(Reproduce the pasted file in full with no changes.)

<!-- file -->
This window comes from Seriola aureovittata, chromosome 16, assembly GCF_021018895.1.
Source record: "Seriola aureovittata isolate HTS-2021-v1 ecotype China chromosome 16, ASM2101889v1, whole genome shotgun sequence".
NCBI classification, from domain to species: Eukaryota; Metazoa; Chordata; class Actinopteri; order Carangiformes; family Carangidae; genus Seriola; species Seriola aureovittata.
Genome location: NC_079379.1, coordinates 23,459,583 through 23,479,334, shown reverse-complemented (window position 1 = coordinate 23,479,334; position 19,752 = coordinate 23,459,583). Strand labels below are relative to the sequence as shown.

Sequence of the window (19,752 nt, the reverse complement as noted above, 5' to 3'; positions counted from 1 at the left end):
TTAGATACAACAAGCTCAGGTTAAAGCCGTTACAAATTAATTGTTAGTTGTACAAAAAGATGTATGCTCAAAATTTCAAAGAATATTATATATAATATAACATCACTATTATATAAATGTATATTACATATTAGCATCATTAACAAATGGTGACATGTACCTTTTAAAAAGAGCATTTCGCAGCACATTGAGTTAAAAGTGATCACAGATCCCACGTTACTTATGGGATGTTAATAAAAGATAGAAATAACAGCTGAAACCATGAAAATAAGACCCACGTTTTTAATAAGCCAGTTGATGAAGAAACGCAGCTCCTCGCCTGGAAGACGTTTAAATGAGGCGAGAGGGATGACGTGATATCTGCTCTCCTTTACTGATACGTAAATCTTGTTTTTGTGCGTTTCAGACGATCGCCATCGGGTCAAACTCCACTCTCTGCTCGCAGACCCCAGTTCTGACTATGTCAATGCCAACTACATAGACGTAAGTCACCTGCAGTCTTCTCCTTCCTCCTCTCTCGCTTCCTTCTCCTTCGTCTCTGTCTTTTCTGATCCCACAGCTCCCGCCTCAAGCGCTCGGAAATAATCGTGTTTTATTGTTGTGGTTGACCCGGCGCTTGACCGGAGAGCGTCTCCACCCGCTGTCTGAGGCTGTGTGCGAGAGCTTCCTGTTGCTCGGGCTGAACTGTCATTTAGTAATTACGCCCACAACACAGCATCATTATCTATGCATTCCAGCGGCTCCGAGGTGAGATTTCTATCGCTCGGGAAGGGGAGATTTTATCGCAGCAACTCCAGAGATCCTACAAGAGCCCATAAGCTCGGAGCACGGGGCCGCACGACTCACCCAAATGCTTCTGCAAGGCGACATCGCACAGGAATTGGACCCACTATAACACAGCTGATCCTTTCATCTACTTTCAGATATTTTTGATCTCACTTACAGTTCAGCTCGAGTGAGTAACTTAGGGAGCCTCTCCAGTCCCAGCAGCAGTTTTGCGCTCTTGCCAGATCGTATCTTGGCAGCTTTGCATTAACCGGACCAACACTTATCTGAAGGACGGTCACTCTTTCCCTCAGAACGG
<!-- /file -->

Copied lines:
This window comes from Seriola aureovittata, chromosome 16, assembly GCF_021018895.1.
Source record: "Seriola aureovittata isolate HTS-2021-v1 ecotype China chromosome 16, ASM2101889v1, whole genome shotgun sequence".
NCBI classification, from domain to species: Eukaryota; Metazoa; Chordata; class Actinopteri; order Carangiformes; family Carangidae; genus Seriola; species Seriola aureovittata.
Genome location: NC_079379.1, coordinates 23,459,583 through 23,479,334, shown reverse-complemented (window position 1 = coordinate 23,479,334; position 19,752 = coordinate 23,459,583). Strand labels below are relative to the sequence as shown.

Sequence of the window (19,752 nt, the reverse complement as noted above, 5' to 3'; positions counted from 1 at the left end):
TTAGATACAACAAGCTCAGGTTAAAGCCGTTACAAATTAATTGTTAGTTGTACAAAAAGATGTATGCTCAAAATTTCAAAGAATATTATATATAATATAACATCACTATTATATAAATGTATATTACATATTAGCATCATTAACAAATGGTGACATGTACCTTTTAAAAAGAGCATTTCGCAGCACATTGAGTTAAAAGTGATCACAGATCCCACGTTACTTATGGGATGTTAATAAAAGATAGAAATAACAGCTGAAACCATGAAAATAAGACCCACGTTTTTAATAAGCCAGTTGATGAAGAAACGCAGCTCCTCGCCTGGAAGACGTTTAAATGAGGCGAGAGGGATGACGTGATATCTGCTCTCCTTTACTGATACGTAAATCTTGTTTTTGTGCGTTTCAGACGATCGCCATCGGGTCAAACTCCACTCTCTGCTCGCAGACCCCAGTTCTGACTATGTCAATGCCAACTACATAGACGTAAGTCACCTGCAGTCTTCTCCTTCCTCCTCTCTCGCTTCCTTCTCCTTCGTCTCTGTCTTTTCTGATCCCACAGCTCCCGCCTCAAGCGCTCGGAAATAATCGTGTTTTATTGTTGTGGTTGACCCGGCGCTTGACCGGAGAGCGTCTCCACCCGCTGTCTGAGGCTGTGTGCGAGAGCTTCCTGTTGCTCGGGCTGAACTGTCATTTAGTAATTACGCCCACAACACAGCATCATTATCTATGCATTCCAGCGGCTCCGAGGTGAGATTTCTATCGCTCGGGAAGGGGAGATTTTATCGCAGCAACTCCAGAGATCCTACAAGAGCCCATAAGCTCGGAGCACGGGGCCGCACGACTCACCCAAATGCTTCTGCAAGGCGACATCGCACAGGAATTGGACCCACTATAACACAGCTGATCCTTTCATCTACTTTCAGATATTTTTGATCTCACTTACAGTTCAGCTCGAGTGAGTAACTTAGGGAGCCTCTCCAGTCCCAGCAGCAGTTTTGCGCTCTTGCCAGATCGTATCTTGGCAGCTTTGCATTAACCGGACCAACACTTATCTGAAGGACGGTCACTCTTTCCCTCAGAACGG